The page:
There is no question that Pakistan wants amicable relations with the United States. But after what the country has suffered at the hands of the US during this one year, there is a consensus on a “curtailed” or “restricted” response. Normal relations would resume only after the US gives written assurance to respect Pakistan’s sovereignty and territorial integrity.
Meanwhile, chief of the US and NATO forces in Afghanistan, Marine Gen. John Allen told a news briefing in Kabul that he recently spoke on the phone with Pakistan Army Chief Gen. Ashfaq Parvez Kayani in which both expressed a commitment to work through the incident. But in the absence of any tangible signs of a thaw, this is just empty rhetoric, particularly because Pakistan has always cooperated with the US.
On the domestic stage, the perennial issue of what is called “civil-mil-
…after what the country has suffered at the hands of the US during this one year, there is a consensus on a “curtailed” or “restricted” response.
itary divide,” seems to have taken a back seat. No doubt relations between the civil government under President Zardari and the military have not been ideal, but analysts note with satisfaction that the army has portrayed no sign of usurping power.
The government remains weak because the rulers remain more concerned with protecting their flanks than with the welfare of the masses. Corruption has become the rule than an exception. At the same time, President Zardari’s capability to discharge his functions properly, after suffering a stroke, has become questionable. As these lines are written, he remains in Dubai under medical treatment.
On the other hand, Nawaz Sharif has “invaded” Sindh. He held a public meeting at Larkana, the PPP’S heartland. Determined to launch an all-out drive against the PPP government, he has directed the leader of the opposition, Chaudhry Nisar to start negotiations with Awami National Party chief, Asfandyar Wali Khan, JUI-F chief, Maulana Fazlur Rehman and lawmakers from the Federally Administered Tribal Areas to support the PML-N with their “no-confidence” movement. He has also decided to ap-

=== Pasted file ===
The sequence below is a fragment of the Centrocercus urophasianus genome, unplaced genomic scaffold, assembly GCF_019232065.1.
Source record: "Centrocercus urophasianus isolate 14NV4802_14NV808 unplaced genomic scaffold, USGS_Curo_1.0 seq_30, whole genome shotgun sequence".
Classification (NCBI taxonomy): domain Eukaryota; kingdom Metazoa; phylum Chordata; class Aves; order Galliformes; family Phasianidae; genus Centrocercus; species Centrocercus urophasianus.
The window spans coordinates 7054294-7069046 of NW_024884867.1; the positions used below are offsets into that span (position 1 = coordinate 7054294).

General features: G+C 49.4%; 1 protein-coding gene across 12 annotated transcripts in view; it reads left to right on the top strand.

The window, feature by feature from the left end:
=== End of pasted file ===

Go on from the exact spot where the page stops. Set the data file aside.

proach members of the PML-Q as well as dissidents of other political parties, luring them with the prospect of party tickets at the next elections.
Imran Khan’s political party is also gaining strength by the day. Important additions to his party recently have been foreign minister, Shah Mahmood Qureshi, Makhdoom Javed Hashmi and Shafqat Mahmood. His next public meeting is scheduled for 23 March in Quetta.
Noting the pull Imran Khan exercises on the youth, PPP and PML (N) have also launched their young ones in the political arena. The PPP already has Bilawal Zardari as its party chairman and Nawaz Sharif has recently introduced his daughter Maryam.
Meanwhile, the Supreme Court dismissed government’s plea for review of its December 2010 decision annulling the NRO ab initio. It has now called for a report from the president, the prime minister, the governors of the four provinces and the NAB, on the implementation of its verdict. Any dithering by the government would bring it into direct conflict with the Supreme Court.
In such an eventuality, determined as the Supreme Court is to see its orders executed, it would be obliged to call the army for assistance, which, the latter is constitutionally bound to extend. Though this would mean impo- sition of military rule, the government would have to resign. A caretaker government would then be installed to hold general elections. Hopefully, the government will have the vision to avert the crisis.
This is the gloom under which the year 2012 will start for Pakistan. For the country this is the moment of truth. The odds look insurmountable. But the day can still be won with cool heads that put a premium on reason versus emotion; in short, with “Unity, Faith and Discipline.”